Sunday, October 19, 2008

The Screamin' Salmon Unfixed

The Screamin' Salmon was my fixed-gear bike. A few months ago, after 10 years, I decided to unfix her. I wanted to coast down the Queensboro bridge.

First I put the Bendix 2-speed kickback hub on her, but that hub was too heavy for such a light bike. So then I went with a simple $20 Shimano one-speed coaster brake hub (the Bendix hub was moved to my heavy locked-outside local bike, which is a great match). And I put on 650 wheels (smaller than standard racing wheels) to allow fender clearance. And there's a nice chain guard. I have a rear rack that attaches to the seatpost (not pictured) with panniers for light and medium loads. Plus the Egyptian Spoke Bell (great for Times Square and the bike lane down Broadway). If it weren't for the bell, I probably would have gone with standard hand brakes on the rear wheel. But coaster brakes are also nice because they're weather proof.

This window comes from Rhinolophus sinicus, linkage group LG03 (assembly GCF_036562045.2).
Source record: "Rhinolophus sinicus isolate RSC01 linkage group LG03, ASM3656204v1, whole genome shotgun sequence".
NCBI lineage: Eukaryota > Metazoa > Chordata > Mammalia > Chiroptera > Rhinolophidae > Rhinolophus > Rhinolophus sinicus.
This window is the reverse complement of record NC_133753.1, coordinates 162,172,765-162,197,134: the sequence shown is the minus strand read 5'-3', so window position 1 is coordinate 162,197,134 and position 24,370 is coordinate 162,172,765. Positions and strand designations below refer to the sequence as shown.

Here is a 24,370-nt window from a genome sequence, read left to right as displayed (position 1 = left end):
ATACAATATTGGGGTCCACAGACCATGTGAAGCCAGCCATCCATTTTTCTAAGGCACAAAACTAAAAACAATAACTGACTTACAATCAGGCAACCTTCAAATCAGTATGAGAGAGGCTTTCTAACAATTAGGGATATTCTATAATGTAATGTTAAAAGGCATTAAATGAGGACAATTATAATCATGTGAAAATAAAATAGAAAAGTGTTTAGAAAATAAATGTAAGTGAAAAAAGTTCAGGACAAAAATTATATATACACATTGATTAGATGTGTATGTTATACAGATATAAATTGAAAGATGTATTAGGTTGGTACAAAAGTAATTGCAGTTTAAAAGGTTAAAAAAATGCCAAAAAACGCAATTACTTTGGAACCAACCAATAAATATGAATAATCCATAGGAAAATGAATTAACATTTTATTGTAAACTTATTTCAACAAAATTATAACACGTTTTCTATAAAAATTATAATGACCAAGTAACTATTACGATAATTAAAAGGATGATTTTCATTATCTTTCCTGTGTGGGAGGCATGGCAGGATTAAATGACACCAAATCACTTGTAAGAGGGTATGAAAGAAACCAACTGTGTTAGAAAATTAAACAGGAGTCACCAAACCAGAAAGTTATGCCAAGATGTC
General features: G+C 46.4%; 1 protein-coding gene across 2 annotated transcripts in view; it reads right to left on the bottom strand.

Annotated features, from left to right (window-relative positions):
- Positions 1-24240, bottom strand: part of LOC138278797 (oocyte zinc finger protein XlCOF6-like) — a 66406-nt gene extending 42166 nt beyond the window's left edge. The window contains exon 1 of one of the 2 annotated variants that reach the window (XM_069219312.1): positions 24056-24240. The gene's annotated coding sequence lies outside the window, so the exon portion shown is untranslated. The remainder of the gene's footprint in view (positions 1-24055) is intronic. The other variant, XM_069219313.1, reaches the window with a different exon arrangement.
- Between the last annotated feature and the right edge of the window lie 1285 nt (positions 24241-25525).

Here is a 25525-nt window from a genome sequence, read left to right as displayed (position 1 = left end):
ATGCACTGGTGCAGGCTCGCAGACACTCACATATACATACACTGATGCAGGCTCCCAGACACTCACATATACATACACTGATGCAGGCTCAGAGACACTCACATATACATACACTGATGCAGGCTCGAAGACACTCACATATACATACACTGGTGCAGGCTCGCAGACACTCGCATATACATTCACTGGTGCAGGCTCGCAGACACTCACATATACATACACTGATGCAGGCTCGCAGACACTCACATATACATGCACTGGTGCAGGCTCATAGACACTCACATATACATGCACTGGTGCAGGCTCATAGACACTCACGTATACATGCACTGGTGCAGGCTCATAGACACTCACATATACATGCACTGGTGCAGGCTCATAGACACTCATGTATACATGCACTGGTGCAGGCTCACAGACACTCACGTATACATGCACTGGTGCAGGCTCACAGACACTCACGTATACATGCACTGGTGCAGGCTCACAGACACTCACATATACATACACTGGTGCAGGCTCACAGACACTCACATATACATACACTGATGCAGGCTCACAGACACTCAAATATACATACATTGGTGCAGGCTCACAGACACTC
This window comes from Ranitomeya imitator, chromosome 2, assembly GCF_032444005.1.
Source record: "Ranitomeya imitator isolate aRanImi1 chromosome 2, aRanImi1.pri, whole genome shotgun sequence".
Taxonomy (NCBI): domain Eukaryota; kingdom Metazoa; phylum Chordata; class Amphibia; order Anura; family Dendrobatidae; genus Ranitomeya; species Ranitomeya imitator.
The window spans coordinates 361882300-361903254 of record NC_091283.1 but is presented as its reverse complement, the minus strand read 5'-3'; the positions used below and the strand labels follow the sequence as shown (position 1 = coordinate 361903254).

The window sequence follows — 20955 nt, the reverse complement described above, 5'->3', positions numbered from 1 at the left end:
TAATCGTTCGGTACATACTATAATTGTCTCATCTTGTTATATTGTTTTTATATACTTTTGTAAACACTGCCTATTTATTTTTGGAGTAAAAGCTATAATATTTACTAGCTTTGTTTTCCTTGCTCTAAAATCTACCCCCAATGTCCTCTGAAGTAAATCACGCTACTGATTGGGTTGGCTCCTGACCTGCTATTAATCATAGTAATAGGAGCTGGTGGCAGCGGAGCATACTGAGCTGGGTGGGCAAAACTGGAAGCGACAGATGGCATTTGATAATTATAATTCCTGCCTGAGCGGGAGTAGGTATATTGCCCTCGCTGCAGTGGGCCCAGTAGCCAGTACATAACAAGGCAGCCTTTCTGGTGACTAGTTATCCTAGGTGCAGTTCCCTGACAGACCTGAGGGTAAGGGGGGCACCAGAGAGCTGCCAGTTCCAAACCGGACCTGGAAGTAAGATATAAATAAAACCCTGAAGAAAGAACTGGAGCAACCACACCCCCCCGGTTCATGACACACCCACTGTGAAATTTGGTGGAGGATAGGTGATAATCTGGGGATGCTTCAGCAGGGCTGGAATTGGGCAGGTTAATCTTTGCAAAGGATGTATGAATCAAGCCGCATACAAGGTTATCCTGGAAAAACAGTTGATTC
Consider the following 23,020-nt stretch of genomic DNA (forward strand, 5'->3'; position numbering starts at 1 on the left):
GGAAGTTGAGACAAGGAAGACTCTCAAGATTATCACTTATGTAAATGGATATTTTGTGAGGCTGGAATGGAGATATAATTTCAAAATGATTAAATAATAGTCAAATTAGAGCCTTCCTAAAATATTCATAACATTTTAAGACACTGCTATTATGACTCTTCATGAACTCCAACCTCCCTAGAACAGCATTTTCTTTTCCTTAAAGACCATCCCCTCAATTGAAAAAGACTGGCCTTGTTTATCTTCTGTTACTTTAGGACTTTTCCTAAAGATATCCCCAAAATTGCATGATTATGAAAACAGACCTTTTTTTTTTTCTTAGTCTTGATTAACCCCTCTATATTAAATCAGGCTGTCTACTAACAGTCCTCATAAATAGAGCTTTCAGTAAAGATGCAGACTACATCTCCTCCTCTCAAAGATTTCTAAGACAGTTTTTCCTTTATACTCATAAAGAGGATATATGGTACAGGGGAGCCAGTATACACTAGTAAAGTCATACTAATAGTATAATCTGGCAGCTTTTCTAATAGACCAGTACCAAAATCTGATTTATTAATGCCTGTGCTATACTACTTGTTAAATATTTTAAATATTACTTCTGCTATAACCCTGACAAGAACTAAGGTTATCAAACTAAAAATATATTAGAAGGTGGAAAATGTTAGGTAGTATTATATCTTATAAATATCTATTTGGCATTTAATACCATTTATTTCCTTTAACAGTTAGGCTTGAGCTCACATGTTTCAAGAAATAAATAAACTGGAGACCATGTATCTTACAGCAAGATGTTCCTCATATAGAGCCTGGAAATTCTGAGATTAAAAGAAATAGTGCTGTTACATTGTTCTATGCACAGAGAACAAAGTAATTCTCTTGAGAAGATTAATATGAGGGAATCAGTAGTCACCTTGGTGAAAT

I present the Screamin' Salmon to you as a good light fast upright city bike.
It's also probably the coaster-brake bike in the world with bike clipless peddles.

I've fiddled a lot with the bike. I've changed the seat, and the handlebars, and the handlebar stem, and the wheels. I think I've finally got it right.

It may not be the perfect city bike as it goes more for upscale speed than down and dirty carrying. But it meets all the requirements for a good city bike. And as one of my three bikes, it fills a nice niche between racing bike and tank of a bike. I ride this when want to bike to Manhattan and not carry anything on my bike. Or on the rare occasion when I'm wearing something halfway nice and want to arrive looking decent.


Anonymous said...

I always thought a bike would implode on itself and create a black hole with foot-retainers and a coaster brake. Astounding that it survived.

PCM said...

It takes a strong rider to pull out of a black hole. I am that rider.